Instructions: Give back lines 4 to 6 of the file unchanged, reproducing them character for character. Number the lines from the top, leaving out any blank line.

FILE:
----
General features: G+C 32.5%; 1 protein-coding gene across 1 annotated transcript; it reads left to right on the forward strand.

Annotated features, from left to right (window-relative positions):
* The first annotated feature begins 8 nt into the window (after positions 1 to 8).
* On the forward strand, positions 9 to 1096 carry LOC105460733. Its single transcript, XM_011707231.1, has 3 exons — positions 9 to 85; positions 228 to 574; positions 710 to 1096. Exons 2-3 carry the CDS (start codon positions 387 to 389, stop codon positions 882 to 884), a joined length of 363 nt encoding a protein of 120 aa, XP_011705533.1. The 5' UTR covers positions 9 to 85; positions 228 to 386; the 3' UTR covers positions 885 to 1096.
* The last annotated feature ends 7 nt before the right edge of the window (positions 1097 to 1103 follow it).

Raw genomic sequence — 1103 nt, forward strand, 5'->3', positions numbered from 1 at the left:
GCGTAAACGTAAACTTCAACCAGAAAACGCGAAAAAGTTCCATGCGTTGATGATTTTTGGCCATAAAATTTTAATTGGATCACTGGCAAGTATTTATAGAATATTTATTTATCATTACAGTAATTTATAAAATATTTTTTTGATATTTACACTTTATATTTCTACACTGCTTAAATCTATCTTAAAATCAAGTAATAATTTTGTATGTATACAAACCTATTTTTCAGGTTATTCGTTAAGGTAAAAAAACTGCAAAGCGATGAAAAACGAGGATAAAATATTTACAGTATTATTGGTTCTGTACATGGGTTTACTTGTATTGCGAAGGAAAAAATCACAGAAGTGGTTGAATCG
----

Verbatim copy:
* On the forward strand, positions 9 to 1096 carry LOC105460733. Its single transcript, XM_011707231.1, has 3 exons — positions 9 to 85; positions 228 to 574; positions 710 to 1096. Exons 2-3 carry the CDS (start codon positions 387 to 389, stop codon positions 882 to 884), a joined length of 363 nt encoding a protein of 120 aa, XP_011705533.1. The 5' UTR covers positions 9 to 85; positions 228 to 386; the 3' UTR covers positions 885 to 1096.
* The last annotated feature ends 7 nt before the right edge of the window (positions 1097 to 1103 follow it).

Raw genomic sequence — 1103 nt, forward strand, 5'->3', positions numbered from 1 at the left: